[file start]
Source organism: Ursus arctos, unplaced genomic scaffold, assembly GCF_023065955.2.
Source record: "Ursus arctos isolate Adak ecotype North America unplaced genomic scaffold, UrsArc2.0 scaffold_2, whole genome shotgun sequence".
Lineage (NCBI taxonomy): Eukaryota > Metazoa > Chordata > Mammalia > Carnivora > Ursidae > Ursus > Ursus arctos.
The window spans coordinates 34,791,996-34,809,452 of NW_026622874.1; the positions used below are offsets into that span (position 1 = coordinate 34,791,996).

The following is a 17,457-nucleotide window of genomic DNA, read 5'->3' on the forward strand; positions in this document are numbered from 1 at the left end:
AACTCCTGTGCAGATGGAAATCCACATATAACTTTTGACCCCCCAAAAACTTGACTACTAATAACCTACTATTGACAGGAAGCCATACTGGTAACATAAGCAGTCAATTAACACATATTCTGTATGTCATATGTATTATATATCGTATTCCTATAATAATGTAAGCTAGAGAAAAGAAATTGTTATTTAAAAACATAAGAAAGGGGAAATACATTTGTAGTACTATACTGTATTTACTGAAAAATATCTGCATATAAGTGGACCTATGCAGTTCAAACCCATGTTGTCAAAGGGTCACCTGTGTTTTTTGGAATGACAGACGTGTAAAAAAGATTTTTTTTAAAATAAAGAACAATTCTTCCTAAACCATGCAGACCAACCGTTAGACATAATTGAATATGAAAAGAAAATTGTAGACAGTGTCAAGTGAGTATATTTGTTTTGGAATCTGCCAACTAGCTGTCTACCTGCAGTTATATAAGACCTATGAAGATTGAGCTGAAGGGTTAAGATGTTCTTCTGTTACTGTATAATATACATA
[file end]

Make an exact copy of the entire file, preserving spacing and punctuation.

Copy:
Source organism: Ursus arctos, unplaced genomic scaffold, assembly GCF_023065955.2.
Source record: "Ursus arctos isolate Adak ecotype North America unplaced genomic scaffold, UrsArc2.0 scaffold_2, whole genome shotgun sequence".
Lineage (NCBI taxonomy): Eukaryota > Metazoa > Chordata > Mammalia > Carnivora > Ursidae > Ursus > Ursus arctos.
The window spans coordinates 34,791,996-34,809,452 of NW_026622874.1; the positions used below are offsets into that span (position 1 = coordinate 34,791,996).

The following is a 17,457-nucleotide window of genomic DNA, read 5'->3' on the forward strand; positions in this document are numbered from 1 at the left end:
AACTCCTGTGCAGATGGAAATCCACATATAACTTTTGACCCCCCAAAAACTTGACTACTAATAACCTACTATTGACAGGAAGCCATACTGGTAACATAAGCAGTCAATTAACACATATTCTGTATGTCATATGTATTATATATCGTATTCCTATAATAATGTAAGCTAGAGAAAAGAAATTGTTATTTAAAAACATAAGAAAGGGGAAATACATTTGTAGTACTATACTGTATTTACTGAAAAATATCTGCATATAAGTGGACCTATGCAGTTCAAACCCATGTTGTCAAAGGGTCACCTGTGTTTTTTGGAATGACAGACGTGTAAAAAAGATTTTTTTTAAAATAAAGAACAATTCTTCCTAAACCATGCAGACCAACCGTTAGACATAATTGAATATGAAAAGAAAATTGTAGACAGTGTCAAGTGAGTATATTTGTTTTGGAATCTGCCAACTAGCTGTCTACCTGCAGTTATATAAGACCTATGAAGATTGAGCTGAAGGGTTAAGATGTTCTTCTGTTACTGTATAATATACATA